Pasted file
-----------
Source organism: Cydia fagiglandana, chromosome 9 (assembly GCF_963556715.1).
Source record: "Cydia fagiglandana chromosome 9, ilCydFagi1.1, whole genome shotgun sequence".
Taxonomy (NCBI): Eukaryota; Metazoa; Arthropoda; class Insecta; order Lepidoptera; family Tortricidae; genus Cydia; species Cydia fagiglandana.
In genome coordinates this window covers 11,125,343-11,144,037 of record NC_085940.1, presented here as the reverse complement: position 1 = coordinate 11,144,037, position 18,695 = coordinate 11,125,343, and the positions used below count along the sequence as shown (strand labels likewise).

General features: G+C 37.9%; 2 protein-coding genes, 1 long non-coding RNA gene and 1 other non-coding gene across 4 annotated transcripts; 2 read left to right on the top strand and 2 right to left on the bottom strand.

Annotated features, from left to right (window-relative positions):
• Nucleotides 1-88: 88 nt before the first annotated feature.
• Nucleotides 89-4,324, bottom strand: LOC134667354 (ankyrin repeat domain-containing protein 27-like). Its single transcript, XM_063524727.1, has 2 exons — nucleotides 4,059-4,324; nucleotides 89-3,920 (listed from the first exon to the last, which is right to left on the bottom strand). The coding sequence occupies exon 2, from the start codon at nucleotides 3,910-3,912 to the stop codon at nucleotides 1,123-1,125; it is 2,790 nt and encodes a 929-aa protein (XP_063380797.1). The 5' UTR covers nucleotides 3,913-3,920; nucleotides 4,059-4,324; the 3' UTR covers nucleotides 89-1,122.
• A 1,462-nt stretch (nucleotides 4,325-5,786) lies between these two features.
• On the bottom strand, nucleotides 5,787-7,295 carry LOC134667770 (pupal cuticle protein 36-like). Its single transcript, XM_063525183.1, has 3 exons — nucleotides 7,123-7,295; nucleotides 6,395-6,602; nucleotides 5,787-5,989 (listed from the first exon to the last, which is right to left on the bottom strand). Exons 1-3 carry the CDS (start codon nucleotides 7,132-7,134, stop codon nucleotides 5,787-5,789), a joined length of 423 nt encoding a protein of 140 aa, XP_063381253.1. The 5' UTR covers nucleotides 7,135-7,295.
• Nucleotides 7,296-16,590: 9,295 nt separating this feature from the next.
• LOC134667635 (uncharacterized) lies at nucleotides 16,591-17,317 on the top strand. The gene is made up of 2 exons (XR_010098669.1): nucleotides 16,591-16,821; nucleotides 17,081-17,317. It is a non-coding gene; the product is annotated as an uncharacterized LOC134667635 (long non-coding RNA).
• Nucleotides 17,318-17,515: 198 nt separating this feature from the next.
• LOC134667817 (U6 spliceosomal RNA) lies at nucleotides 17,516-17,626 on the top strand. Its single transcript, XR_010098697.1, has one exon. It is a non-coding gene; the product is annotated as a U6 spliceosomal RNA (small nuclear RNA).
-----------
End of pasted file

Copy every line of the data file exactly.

Source organism: Cydia fagiglandana, chromosome 9 (assembly GCF_963556715.1).
Source record: "Cydia fagiglandana chromosome 9, ilCydFagi1.1, whole genome shotgun sequence".
Taxonomy (NCBI): Eukaryota; Metazoa; Arthropoda; class Insecta; order Lepidoptera; family Tortricidae; genus Cydia; species Cydia fagiglandana.
In genome coordinates this window covers 11,125,343-11,144,037 of record NC_085940.1, presented here as the reverse complement: position 1 = coordinate 11,144,037, position 18,695 = coordinate 11,125,343, and the positions used below count along the sequence as shown (strand labels likewise).

General features: G+C 37.9%; 2 protein-coding genes, 1 long non-coding RNA gene and 1 other non-coding gene across 4 annotated transcripts; 2 read left to right on the top strand and 2 right to left on the bottom strand.

Annotated features, from left to right (window-relative positions):
• Nucleotides 1-88: 88 nt before the first annotated feature.
• Nucleotides 89-4,324, bottom strand: LOC134667354 (ankyrin repeat domain-containing protein 27-like). Its single transcript, XM_063524727.1, has 2 exons — nucleotides 4,059-4,324; nucleotides 89-3,920 (listed from the first exon to the last, which is right to left on the bottom strand). The coding sequence occupies exon 2, from the start codon at nucleotides 3,910-3,912 to the stop codon at nucleotides 1,123-1,125; it is 2,790 nt and encodes a 929-aa protein (XP_063380797.1). The 5' UTR covers nucleotides 3,913-3,920; nucleotides 4,059-4,324; the 3' UTR covers nucleotides 89-1,122.
• A 1,462-nt stretch (nucleotides 4,325-5,786) lies between these two features.
• On the bottom strand, nucleotides 5,787-7,295 carry LOC134667770 (pupal cuticle protein 36-like). Its single transcript, XM_063525183.1, has 3 exons — nucleotides 7,123-7,295; nucleotides 6,395-6,602; nucleotides 5,787-5,989 (listed from the first exon to the last, which is right to left on the bottom strand). Exons 1-3 carry the CDS (start codon nucleotides 7,132-7,134, stop codon nucleotides 5,787-5,789), a joined length of 423 nt encoding a protein of 140 aa, XP_063381253.1. The 5' UTR covers nucleotides 7,135-7,295.
• Nucleotides 7,296-16,590: 9,295 nt separating this feature from the next.
• LOC134667635 (uncharacterized) lies at nucleotides 16,591-17,317 on the top strand. The gene is made up of 2 exons (XR_010098669.1): nucleotides 16,591-16,821; nucleotides 17,081-17,317. It is a non-coding gene; the product is annotated as an uncharacterized LOC134667635 (long non-coding RNA).
• Nucleotides 17,318-17,515: 198 nt separating this feature from the next.
• LOC134667817 (U6 spliceosomal RNA) lies at nucleotides 17,516-17,626 on the top strand. Its single transcript, XR_010098697.1, has one exon. It is a non-coding gene; the product is annotated as a U6 spliceosomal RNA (small nuclear RNA).